Securitisation 2022

Published date03 February 2022
Subject MatterFinance and Banking, Corporate/Commercial Law, Tax, Insolvency/Bankruptcy/Re-structuring, Securitization & Structured Finance, Corporate and Company Law, Insolvency/Bankruptcy, Corporate Tax, Sales Taxes: VAT, GST, Tax Authorities, Securities
Law FirmWalkers
AuthorMs Aisling Burke, Ian McNamee, Andrew Traynor and Sinéad Gormley


1.1 Insolvency Laws
Ireland is a leading domicile within Europe for securitisation activity and the leading European jurisdiction by value for securitisation special purpose entities (SPEs). While the legislative regime incorporates a number of supportive taxation measures, no equivalent measures exist in the area of insolvency law. Issuers and originators in Ireland are subject to the general insolvency law and utilise well-established structures to insulate the underlying assets from the balance sheet (and insolvency estate) of the originator. See 1.3 Transfer of Financial Assets.

While we have seen an increase in synthetic securitisations, an Irish securitisation of receivables is typically structured as a "true sale" via an assignment from the originator directly, or through an intermediary vehicle, to the issuer. True sale transactions are subject to two principal risks in an originator insolvency: recharacterisation of the sale as a secured loan and clawback on originator insolvency. Both true sale and synthetic securitisations may be impacted by rules on consolidation of assets, avoidance of certain contracts and examination of companies.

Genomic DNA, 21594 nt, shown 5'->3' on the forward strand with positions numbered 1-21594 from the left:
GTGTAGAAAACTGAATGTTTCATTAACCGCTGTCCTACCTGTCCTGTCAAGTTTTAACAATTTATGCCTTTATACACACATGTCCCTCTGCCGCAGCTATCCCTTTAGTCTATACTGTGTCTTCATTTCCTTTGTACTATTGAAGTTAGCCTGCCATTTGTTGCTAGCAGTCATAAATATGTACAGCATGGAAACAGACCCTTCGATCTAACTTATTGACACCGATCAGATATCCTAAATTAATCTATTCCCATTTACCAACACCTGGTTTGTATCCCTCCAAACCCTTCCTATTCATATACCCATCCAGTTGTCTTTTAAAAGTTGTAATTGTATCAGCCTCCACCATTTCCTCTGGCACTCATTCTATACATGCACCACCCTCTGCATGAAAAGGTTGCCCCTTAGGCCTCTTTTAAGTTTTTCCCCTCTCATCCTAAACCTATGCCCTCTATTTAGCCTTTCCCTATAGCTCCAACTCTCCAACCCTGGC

Recharacterisation as Secured Loan
True sale
A transfer of assets purporting to be a true sale may in certain circumstances be recharacterised by an Irish court as a secured loan. In determining the legal nature of a transaction, a court considers its substance as a whole, including economic features and the parties' intention; and irrespective of any labels.

Recharacterisation was considered by the High Court in Bank of Ireland v ETeams International Limited [2017] IEHC 393 (subsequently upheld by the Court of Appeal in Bank of Ireland v ETeams (International Ltd) [2019] IECA 145), which endorsed the principles set out in the English cases of Re: George Inglefield [1933] Ch.1, Welsh Development Agency v Export Finance Co. Limited [1992] BCLC 270 and Orion Finance Limited v Crown Financial Management Limited [1996] BCLC 78.

Re: George Inglefield prescribed three indicia distinguishing a sale from a security transaction.

  • Return of the asset - a security provider is entitled until the security has been enforced, to recover its secured asset by repaying the sum secured; whereas a seller is not entitled to recover sold assets by returning the purchase price.
  • Sale at a loss - if a secured party realises secured assets for an amount less than the sum secured, the...

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